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Adapted from "Captain Carl K. Youngkin, Medical Corps, US Navy" [biography, dated 23 December 1957] in Biographies, 20th century collection, Navy Department Library.

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  • Biography
Wars & Conflicts
  • World War I 1917-1918
  • World War II 1939-1945
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Carl Kenneth Youngkin

1 November 1899 - 8 February 1988

Carl Kenneth Youngkin was born in Eastern, Pennsylvania, on 1 November 1899, son of George C. and Mary Catherine (Saylor) Youngkin.  He was graduated from Easton High School, and received the degree of Bachelor of Arts from Lafayette College, also in Easton, in 1922, and that of Doctor of Medicine from the University of Pennsylvania Medical School, Philadelphia, Pennsylvania, in 1927.  He was commissioned Lieutenant (jg) in the Medical Corps of the US Navy on 6 June 1927, and through subsequent promotions attained the rank of Captain, with date of rank 1 June 1943.

Reporting for active duty on 2 July 1927, he served his internship at the US Naval Hospital, Philadelphia, and when detached on 30 July 1928 reported to the USS Oklahoma, battleship of the Battle Fleet, in which he served for two years as Junior Medical Officer at the Marine Corps Base, San Diego, California, where he remained on duty until 18 May 1933.  He then became Camp Surgeon for Civilian Conservation Corps Headquarters, at Boise, Idaho, where he served until 6 March 1934, and for five months thereafter was a Ward Medical Officer at the Naval Hospital, San Diego.

Ordered to Asiatic Station, he served as Medical Officer of the USS Isabel, a unit of the Asiatic Fleet, from 15 September 1934 until 10 October 1935; as Junior Medical Officer of the USS Black Hawk until 15 May 1936; and as Division Medical Officer for Destroyer Division 14 until 1 October 1936.  Returning to the United States, he had duty from January 1937 to January 1940 as Ward Medical Officer at the Naval Hospital, Philadelphia. On 19 January he joined the USS Yukon, a unit of the Atlantic Fleet, to serve for a year as her Medical Officer at the Naval Hospital, Philadelphia, being on duty there when the United States entered World War II.

From January to July 1942 he served as Senior Medical Officer at the US Naval Recruiting Station, Richmond, Virginia, after which he went to sea as Senior Medical Officer of the USS Nevada. While he was on board, that battleship participated in the Aleutians Operation (Attu occupation) and North Atlantic convoy duty. On 29 February 1944 he reported to Treasure Island, San Francisco, California, to serve as Staff Medical Officer at the Training and Distribution Center, and while there until 13 June 1945 was in charge of Dispensary Organization.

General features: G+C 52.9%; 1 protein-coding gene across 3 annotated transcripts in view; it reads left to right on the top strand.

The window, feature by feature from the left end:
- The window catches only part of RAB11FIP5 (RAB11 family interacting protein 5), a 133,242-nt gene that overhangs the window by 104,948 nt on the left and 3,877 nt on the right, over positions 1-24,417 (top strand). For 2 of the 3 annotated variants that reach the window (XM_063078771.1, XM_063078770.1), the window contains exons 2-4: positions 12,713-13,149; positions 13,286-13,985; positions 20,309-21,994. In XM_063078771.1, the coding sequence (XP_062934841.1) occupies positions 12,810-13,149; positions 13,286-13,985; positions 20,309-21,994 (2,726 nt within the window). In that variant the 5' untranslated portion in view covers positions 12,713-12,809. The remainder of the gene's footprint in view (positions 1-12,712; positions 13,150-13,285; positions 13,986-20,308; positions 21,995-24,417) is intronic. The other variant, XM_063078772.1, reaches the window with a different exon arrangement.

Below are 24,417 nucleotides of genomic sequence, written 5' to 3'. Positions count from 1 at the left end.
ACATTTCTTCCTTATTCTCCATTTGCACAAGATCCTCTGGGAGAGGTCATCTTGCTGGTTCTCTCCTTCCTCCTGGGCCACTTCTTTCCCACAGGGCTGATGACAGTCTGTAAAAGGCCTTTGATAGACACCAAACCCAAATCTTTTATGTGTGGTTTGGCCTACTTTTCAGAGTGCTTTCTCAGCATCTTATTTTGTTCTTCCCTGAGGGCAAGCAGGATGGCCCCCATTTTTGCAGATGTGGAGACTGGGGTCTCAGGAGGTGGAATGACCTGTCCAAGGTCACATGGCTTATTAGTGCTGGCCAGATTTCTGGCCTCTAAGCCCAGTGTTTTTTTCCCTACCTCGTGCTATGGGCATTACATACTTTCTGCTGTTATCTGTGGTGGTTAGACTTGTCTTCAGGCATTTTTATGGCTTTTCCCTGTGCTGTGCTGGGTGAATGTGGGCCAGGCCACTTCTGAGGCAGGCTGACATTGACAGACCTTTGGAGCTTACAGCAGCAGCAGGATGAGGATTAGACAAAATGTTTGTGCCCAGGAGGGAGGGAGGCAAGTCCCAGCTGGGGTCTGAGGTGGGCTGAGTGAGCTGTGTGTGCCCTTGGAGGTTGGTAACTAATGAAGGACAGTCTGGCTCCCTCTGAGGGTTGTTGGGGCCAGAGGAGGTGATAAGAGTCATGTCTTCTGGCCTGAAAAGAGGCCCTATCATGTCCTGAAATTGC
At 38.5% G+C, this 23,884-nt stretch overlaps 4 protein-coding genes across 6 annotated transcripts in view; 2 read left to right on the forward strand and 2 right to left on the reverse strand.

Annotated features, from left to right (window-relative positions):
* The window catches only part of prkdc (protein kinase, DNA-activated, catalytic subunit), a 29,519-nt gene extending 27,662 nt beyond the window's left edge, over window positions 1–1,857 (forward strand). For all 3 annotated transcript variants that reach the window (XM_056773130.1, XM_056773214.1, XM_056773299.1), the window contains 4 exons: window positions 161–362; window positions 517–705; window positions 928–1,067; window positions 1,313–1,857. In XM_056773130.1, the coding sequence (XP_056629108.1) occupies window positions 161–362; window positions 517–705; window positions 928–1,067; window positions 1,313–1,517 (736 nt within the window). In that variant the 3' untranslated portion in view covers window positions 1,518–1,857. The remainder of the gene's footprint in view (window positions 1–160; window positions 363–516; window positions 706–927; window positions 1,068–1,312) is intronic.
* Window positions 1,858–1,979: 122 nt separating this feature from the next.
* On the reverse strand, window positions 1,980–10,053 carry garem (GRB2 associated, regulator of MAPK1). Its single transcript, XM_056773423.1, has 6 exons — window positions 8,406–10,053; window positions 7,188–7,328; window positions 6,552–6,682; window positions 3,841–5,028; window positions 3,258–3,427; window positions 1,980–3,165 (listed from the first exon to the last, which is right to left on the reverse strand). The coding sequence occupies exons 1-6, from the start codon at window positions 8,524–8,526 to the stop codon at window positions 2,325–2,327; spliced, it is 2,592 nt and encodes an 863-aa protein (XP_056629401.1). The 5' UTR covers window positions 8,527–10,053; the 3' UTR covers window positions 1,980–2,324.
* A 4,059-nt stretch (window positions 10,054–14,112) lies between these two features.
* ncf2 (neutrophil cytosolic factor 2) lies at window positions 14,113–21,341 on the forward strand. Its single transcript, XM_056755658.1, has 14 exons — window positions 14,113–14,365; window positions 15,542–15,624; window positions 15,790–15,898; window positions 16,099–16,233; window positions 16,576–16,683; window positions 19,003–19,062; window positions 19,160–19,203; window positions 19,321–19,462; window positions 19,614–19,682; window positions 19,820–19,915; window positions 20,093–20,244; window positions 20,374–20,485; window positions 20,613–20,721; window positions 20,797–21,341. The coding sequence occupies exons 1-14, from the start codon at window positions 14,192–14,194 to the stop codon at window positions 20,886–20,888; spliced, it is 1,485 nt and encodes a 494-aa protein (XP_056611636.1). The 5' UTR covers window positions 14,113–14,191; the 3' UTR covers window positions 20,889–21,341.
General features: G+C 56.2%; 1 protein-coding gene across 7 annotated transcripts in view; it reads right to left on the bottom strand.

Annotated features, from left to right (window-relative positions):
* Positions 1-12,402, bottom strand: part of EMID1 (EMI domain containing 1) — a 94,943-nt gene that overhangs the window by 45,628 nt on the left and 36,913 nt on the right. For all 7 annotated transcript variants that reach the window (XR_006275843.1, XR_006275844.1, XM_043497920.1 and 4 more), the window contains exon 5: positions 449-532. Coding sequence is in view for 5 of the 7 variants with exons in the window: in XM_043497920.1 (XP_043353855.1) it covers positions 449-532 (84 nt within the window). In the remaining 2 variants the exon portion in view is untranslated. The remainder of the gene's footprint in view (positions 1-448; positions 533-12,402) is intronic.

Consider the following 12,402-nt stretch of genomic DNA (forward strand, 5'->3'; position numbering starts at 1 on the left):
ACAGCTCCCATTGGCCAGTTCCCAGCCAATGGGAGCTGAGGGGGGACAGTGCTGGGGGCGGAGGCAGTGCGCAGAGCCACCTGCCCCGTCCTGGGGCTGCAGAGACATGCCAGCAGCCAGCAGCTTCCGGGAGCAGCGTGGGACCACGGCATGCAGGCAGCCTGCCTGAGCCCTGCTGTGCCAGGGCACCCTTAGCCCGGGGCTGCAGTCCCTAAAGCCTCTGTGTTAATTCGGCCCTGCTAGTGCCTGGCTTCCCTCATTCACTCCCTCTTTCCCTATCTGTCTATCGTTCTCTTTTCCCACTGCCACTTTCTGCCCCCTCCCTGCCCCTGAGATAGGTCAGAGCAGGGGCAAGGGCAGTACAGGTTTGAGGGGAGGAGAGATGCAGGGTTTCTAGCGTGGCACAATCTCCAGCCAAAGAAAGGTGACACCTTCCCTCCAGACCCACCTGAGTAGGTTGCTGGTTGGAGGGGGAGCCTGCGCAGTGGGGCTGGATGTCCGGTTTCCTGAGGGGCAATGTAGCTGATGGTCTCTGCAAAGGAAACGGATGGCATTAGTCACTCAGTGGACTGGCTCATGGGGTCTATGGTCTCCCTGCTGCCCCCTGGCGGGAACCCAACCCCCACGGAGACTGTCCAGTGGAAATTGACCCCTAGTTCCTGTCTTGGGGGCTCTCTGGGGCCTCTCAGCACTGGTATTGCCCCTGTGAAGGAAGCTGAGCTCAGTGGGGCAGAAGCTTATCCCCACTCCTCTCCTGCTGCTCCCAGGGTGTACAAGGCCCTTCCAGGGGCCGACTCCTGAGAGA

From 14 August 1945 until 25 February 1946 he served as Executive Officer of Base Hospital #2, and Base Medical Officer at Subic Bay, Olongapo, Philippine Islands.  After his return to the United States, he reported on 5 March 1946 to Stanford University, California, where he was under instruction at the School of Naval Administration until 31 August, that year. Completing a month’s instruction at the US Navy Institute of Tropical Medicine, he was ordered to Guam, where he served from 24 October 1946 until February 1949 on the staff of the Governor of Guam.  There he also served as Director of Public Health, Senior Port Quarantine Officer and Chief Medical Officer of Guam.

When detached from Guam, he was ordered to the Skin and Cancer Hospital, Graduate School, New York University Medical School, completing the course in April 1950. During the next two years he served as Executive Officer of the US Naval Hospital, Camp Lejeune, North Carolina, and in June 1952 he was transferred to the Tenth Naval District, where he was District Medical Officer, Staff Medical Officer on the staff of Commander Caribbean Sea Frontier, and Chairman, Armed Forces Disciplinary Control Board, Antilles. Under orders of 17 August 1954 he returned to California to be Commanding Officer of the Naval Hospital, Camp Pendleton.

On 20 September 1955 he was ordered detached for duty as District Medical Officer, Thirteenth Naval District, Headquarters at Seattle, Washington, and on 18 January 1957 was transferred to like duty in the Fourteenth Naval District, Headquarters at Pearl Harbor, T. H.

Captain Youngkin had the Victory Medal (World War I); American Defense Service Medal, with star; American Campaign Medal; European African-Middle Eastern Campaign Medal; Asiatic-Pacific Campaign Medal; World War II Victory Medal; National Defense Service Medal; and the Philippine Liberation Ribbon.

Married to the former Jessie M. Kenny of El Dorado, Kansas, he had a son and a stepson. His official residence was Easton, Pennsylvania. Captain Youngkin died on 8 February 1988 and was buried in Arlington National Cemetery.

[END]
Published: Wed Feb 27 14:29:08 EST 2019